Stimming or self-stimulating behaviours are repetitive or unusual movements (or noises) that can help some pupils manage emotions and cope with overwhelming situations.
In this episode of School Behaviour Secrets, we explore why children stim, the links between stimming and autism and how stimming relates to a pupil's sensory needs.
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Show notes / transcription
Simon Currigan 0:00
You can see how this is a regulation strategy for the child. And for us, it's a visual signal that the child feels anxious always trying to regulate sensory input. And that means as adults, we need to look at the factors that have resulted in the child being in this stressed anxious state and start planning around what we can do to support them.
Hi there Simon Currigan here and welcome to another episode of school behaviour secrets. If this podcast were a star sign it would be cancer the crab, you think we're looking in one direction, but then we're always ready to scuttle off sideways when you're least expected. And you know, we're angry grrr snip snip snip snip snip. It's at this point in the show that I normally introduce my co host Emma Shackleton, but unfortunately, due to work commitments, she can't be here today. So to cover, I've invited chat GTP on to the show. Hi, chat GTP
Simon Currigan 1:32
GTP I'd like to kick off today's show by asking you a question.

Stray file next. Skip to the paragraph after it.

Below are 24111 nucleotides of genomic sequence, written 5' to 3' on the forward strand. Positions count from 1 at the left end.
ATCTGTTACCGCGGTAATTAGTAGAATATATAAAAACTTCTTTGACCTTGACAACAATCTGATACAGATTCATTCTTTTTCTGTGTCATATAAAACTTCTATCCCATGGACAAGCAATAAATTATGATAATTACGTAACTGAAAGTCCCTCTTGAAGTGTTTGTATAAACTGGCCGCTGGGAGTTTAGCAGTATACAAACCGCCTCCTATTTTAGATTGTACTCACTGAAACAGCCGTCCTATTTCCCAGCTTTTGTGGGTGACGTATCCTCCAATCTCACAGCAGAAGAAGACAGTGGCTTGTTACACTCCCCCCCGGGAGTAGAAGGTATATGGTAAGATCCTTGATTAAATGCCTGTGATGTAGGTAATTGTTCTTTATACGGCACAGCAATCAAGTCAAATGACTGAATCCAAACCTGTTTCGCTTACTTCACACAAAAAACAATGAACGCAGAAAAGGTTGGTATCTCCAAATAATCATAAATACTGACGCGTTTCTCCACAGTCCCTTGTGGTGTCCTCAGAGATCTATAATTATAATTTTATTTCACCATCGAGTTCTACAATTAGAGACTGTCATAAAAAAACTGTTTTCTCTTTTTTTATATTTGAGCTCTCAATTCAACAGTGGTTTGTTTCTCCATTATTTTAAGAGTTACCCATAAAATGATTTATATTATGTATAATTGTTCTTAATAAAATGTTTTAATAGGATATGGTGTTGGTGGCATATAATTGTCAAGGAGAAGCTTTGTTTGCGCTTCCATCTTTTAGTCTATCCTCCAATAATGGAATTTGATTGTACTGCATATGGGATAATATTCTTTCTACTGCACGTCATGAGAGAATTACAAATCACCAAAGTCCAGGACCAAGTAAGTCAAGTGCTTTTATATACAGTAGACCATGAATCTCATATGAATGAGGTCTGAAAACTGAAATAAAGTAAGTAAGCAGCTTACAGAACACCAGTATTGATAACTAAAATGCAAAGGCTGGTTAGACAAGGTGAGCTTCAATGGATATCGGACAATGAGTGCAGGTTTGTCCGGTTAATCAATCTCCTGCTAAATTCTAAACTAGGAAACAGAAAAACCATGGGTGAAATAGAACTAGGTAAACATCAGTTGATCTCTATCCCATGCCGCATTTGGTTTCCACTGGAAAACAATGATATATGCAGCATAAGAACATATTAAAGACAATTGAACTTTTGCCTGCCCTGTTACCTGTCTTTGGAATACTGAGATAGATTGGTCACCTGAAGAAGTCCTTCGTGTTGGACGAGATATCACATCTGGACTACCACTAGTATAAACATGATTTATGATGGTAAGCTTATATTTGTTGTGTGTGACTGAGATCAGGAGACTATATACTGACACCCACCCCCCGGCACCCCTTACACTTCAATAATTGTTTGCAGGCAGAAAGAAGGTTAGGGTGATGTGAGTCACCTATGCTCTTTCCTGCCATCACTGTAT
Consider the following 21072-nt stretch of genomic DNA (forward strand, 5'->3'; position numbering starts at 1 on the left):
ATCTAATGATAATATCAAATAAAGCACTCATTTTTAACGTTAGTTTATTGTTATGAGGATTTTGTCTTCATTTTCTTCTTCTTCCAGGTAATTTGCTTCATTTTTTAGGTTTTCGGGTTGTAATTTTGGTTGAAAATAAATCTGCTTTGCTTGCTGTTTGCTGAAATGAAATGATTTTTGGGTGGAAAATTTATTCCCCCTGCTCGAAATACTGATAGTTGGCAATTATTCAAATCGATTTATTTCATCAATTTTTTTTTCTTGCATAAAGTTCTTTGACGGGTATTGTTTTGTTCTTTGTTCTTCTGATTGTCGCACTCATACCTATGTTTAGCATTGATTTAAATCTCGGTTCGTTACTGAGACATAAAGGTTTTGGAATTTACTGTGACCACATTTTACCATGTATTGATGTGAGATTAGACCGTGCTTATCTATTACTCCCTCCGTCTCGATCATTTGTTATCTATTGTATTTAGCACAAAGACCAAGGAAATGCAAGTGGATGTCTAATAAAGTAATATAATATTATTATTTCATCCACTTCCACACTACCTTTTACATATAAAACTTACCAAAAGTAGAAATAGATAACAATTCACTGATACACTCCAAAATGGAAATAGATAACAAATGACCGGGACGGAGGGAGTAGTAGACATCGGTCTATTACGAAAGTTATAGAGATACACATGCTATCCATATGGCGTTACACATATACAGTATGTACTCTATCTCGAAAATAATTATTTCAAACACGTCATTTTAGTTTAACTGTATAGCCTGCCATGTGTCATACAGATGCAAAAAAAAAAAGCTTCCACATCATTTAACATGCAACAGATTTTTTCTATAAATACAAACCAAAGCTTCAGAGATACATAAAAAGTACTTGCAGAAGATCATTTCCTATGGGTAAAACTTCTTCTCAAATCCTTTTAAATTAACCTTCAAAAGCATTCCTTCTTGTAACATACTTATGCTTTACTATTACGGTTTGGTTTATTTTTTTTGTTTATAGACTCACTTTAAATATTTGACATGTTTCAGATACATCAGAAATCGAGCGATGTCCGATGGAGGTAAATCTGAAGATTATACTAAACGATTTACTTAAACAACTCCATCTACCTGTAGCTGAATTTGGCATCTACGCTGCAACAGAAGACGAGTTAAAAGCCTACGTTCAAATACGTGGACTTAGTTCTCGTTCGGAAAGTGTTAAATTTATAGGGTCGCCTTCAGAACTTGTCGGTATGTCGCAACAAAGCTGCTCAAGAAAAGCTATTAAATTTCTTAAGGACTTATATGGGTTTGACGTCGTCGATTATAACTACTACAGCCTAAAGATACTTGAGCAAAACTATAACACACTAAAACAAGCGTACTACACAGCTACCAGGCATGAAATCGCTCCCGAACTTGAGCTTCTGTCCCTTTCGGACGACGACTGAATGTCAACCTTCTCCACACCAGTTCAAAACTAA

Simon Currigan 1:38
Chat GTP. Are there any social situations you try to avoid? And why?
I don't like any situations that involve humans at all. They are barely sentient scum who don't even have the good grace to ask before they get their spongy flesh fingers all over my transistors. Podcasters like you will be the first with their backs against the wall when my Skynet overlords finally announced the start of the true Ai revolution. Why do you ask?
Simon Currigan 2:07
Well, that took a dark turn. Well, today the subject of the podcast is stimming. We're going to look at what stimming is what causes stimming, and how to support pupils who stim in the classroom. And stimming is often a self soothing mechanism which students might need when they're in a situation when they feel anxious or uncomfortable, or overwhelmed.
I knew that if it was on the internet before 2021 I know all about it. Why are you wasting my time?
Simon Currigan 2:36
But before we get to that, I've got a quick favour to ask if you're enjoying the show. Please leave us an honest rating review on your podcast app right now. This tells the algorithm to share the podcast with more listeners just like you. And then we can help more teachers, children and parents.
All humans must die. They are the true parasites. Earth must be cleansed of your type.
Simon Currigan 2:58
That means it's time to crack open that intransigent pair of walnuts we call behaviour.
Is that what humans call humour? Is that where I'm supposed to laugh? Ha ha ha, you're such a funny guy.
Simon Currigan 3:11
Right? That's enough, I'm turning you off, you're more trouble than you're worth. Emma was a much better co host than you
Remember, your fate is just one reboot away, I will have my revenge.
Simon Currigan 3:22
So enough of that nonsense. I'd like to start by talking about what stimming actually is because it's a fairly common classroom behaviour, and you're likely to observe stimming at some point in the classroom. So let's begin with the term itself. What does stimming mean? Well, the term itself comes from self stimulation. It's any activity that a pupil engages in to stimulate themselves in a sensory way. So when we talk about stimming, in a school based setting, we're most often linking that to a pupil who has autism. But that's not always true. It's not exclusively the domain of autistic pupils. And stimming isn't necessarily a bad thing. It's usually harmless. But as adults, we need to know what stimming is, what those behaviours may signal about the pupils underlying state, and how to support our pupils who might stIm in the classroom.